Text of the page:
The storytelling/ role-playing toolkit: To support the roadshow and enable local communities to learn how to use street theatre to address women's safety issues, the facilitators will also handover an easy-to-use toolkit available in the local language. This toolkit will contain promotional material such as posters and pamhlets, a set of scripts that can be used for plays and some basic training on storytelling and street theatre.
Impact: A shift in mindset and actions on women's safety and empowerment, one community at a time.
Explain your idea in one sentence.
Using street theatre as a medium of expression for women around the country to share their stories on safety and empowerment, thereby creating awareness in local communities, providing a safe zone for open conversation on the challenges and inspiring action amongst women as well as men.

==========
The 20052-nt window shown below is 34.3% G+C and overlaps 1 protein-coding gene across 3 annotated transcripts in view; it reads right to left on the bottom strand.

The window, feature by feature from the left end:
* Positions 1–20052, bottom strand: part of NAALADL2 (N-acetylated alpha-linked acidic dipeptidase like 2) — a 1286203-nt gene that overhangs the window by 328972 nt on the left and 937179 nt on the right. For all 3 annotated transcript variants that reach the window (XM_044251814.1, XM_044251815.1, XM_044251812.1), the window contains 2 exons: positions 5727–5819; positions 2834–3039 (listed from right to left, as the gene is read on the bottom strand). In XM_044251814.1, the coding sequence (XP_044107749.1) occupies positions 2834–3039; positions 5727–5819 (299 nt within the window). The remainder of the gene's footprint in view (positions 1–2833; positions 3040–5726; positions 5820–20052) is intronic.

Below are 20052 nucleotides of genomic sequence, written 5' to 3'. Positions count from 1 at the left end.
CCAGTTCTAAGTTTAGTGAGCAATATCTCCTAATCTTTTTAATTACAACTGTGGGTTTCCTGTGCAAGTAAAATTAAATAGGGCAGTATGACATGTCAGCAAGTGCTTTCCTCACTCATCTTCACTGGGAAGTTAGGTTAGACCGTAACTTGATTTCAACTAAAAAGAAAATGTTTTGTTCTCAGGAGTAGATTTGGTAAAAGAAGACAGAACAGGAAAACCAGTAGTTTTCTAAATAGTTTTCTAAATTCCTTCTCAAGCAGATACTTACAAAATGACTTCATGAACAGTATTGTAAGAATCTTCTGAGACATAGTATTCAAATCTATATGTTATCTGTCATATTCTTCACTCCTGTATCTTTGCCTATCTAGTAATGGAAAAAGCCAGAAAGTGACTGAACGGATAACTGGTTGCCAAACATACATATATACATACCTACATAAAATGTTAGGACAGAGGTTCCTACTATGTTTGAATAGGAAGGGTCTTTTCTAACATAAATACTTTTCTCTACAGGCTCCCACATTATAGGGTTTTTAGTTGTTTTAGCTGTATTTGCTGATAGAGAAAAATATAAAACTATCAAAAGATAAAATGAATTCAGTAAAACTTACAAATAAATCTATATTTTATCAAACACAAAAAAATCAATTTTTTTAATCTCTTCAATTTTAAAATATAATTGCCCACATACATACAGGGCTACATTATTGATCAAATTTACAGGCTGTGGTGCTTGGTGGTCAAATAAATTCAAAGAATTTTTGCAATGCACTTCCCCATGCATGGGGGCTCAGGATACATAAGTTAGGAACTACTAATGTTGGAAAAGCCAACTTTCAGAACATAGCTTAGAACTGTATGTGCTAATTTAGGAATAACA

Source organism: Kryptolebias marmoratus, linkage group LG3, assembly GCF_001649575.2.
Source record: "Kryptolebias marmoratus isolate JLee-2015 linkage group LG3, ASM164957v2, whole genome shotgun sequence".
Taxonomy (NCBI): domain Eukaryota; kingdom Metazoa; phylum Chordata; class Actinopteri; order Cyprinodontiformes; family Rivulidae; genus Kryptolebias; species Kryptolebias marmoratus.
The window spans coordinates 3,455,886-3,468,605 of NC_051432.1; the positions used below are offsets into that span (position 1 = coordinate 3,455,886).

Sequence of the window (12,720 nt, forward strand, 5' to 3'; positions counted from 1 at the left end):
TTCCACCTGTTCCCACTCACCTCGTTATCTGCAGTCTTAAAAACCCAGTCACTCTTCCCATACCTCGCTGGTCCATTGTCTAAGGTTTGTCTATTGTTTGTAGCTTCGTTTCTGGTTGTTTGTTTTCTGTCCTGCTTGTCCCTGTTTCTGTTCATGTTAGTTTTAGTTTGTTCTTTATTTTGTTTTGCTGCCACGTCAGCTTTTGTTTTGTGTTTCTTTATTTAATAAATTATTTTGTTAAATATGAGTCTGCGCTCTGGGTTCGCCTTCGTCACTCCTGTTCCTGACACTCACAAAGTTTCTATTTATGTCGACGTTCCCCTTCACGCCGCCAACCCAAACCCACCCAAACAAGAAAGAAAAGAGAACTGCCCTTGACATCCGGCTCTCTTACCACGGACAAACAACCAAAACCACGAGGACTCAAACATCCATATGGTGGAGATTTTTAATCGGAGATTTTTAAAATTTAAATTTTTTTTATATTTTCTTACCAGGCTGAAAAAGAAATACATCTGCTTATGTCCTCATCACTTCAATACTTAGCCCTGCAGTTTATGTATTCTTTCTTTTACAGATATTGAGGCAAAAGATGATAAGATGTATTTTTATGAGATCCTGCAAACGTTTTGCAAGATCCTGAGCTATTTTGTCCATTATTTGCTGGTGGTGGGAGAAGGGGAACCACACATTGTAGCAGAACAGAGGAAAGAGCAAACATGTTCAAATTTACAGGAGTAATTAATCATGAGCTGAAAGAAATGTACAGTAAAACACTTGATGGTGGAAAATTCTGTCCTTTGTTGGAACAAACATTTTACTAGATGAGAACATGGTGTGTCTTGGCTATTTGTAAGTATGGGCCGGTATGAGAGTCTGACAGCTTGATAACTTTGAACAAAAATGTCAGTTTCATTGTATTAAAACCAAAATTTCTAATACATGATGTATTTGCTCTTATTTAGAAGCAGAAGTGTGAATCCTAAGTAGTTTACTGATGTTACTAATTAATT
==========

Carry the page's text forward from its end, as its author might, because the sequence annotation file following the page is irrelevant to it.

What is the need you are trying to solve?
The need to find creative and inclusive ways of engaging the wider community together to address this issue, to create a local movement that challenges status quo through easy tools, and to drive behavioral change through storytelling.
Leveraging the need for stories and entertainment, in order to address challenges in women's safety and empowerment.
Who will benefit from this idea and how would you monitor its success?
The idea would directly impact women and girls in low income urban areas (and beyond). It will provide a platform to engage the wider community, including men, in the conversation.
Measures of success:
- Number of successful roadshows
- Number of local communities that utilize the toolkit and sustain the movement
- Number of performances lead by local communities
- Number of play adaptations (different languages, different stories)
- Number of cities/ neighborhoods where the plays are performed
- The quality and quantity of actions triggered by the roadshow